Cracking our own Codes: Creating Instruction for Increased Clarity and Appropriate Control

By Mark Stoner, Steve Higgins and Diego Bonilla.

Published by The Learner Collection

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Article: Print $US10.00
Article: Electronic Free Download

Throughout the process of designing or redesigning courses and curricula, understanding exactly what our curricula mean to instructors and students is essential. Curricula employ symbol systems that function as codes that point to outcomes featuring reproduction or production by students. That these codes may be appropriated for better course design has strong implications for manageable reform or development of higher education. Recognizing that the boundaries of disciplines is imposed by socially constructed and ordered classifications and frames allows us to creatively explore boundaries of our disciplines with an eye to repositioning our curricula and courses in conscious and sophisticated ways that encourage the development of potentially valuable new knowledge and skills. From relevant communication, semiotic, design and pedagogical theory, we explore the coded nature of our instructional designs; from that we have constructed a tool which individual or groups of instructors can use to determine what design changes may be needed for any course or curriculum; it can be used as well for developing grounded rationales for change or maintenance of present instructional designs.

Keywords: Code, Reproduction, Production, Communication, Meaning, Instructional Design

The International Journal of Learning, Volume 18, Issue 6, pp.229-248. Article: Print (Spiral Bound). Article: Electronic (PDF File; 950.698KB).

Dr. Mark Stoner

Professor, Communication Studies, Assistant Director of the Center for Teaching and Learning, Department of Communication Studies, California State University, Sacramento, California, USA

I am in my 28th year in higher education. My Ph.D. is from The Ohio State University (1987) in rhetorical theory and criticism; my M.A., also from OSU (1982) was in communication theory. These areas continue to ground my research and teaching. I am the lead author of Making Sense of Messages: A Critical Apprenticeship in Rhetorical Criticism (2005). In my 2006 sabbatical, I was Visiting Fellow at University of Newcastle Upon Tyne and Lancaster University and taught a short course at University of Zurich; all three postings surround the topic: principles of instructional communication. I have been recognized for excellence in teaching at California State University and by the Western Communication Association (representing the Western region of the United States). I serve as Assistant Director of the Center for Teaching and Learning at CSU Sacramento. Finally, I do consulting for the State of California on communication issues.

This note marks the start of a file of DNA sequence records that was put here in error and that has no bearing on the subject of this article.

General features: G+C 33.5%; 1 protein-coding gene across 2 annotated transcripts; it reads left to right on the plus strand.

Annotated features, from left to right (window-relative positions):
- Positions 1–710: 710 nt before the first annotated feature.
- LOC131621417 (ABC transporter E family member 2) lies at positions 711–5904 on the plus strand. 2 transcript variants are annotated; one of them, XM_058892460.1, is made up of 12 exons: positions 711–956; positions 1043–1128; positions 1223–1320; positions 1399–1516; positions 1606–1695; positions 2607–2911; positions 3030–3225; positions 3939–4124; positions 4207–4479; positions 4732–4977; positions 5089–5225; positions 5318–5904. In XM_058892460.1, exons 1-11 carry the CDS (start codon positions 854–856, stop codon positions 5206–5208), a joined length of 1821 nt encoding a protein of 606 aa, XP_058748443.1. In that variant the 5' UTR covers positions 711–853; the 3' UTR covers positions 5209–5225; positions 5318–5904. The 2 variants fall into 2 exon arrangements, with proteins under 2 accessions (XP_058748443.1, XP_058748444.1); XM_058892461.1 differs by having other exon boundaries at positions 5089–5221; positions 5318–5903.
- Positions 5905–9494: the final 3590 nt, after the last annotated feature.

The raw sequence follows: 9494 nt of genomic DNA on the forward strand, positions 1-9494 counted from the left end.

Prof. Steve Higgins

Professor of Education, School of Education, Durham University, Durham, UK

My research interests include the areas of effective use of information and communications technology (ICT) and digital technologies in schools, understanding how learner’s thinking and reasoning develops, and how teachers can be supported in developing the quality of teaching and learning in their classrooms. I have a particular interest in the educational philosophy of Pragmatism and the implications for teaching and learning. I am currently a member of the TLRP/TEL-funded SynergyNet research team, investigating the use of multi-touch tables in classroom learning. I joined the School in September 2006 from Newcastle University, where I was the founding Director of the Research Centre for Learning and Teaching.

Dr. Diego Bonilla

Professor of Communication Studies, Department of Communication Studies, California State University, Sacramento, California, USA

My areas of interest and expertise are in computer-mediated communication and instruction; critical thinking in electronic informational environments; new media engineering; digital storytelling; data tracking; immersive virtual environments. I serve as consult regarding developing computer-mediated communication strategies and methods for virtual communications among scientists of the Amazon basin countries; coordinating “Amazonian Dialogues” events online with the participation of scholars and NGOs; producing interactive videos for training researchers in the use of STATA; making recommendations about the design and implementation of a Geographic Information System; and coordinating synchronous online training sessions in grant-writing for researchers of the Amazon.

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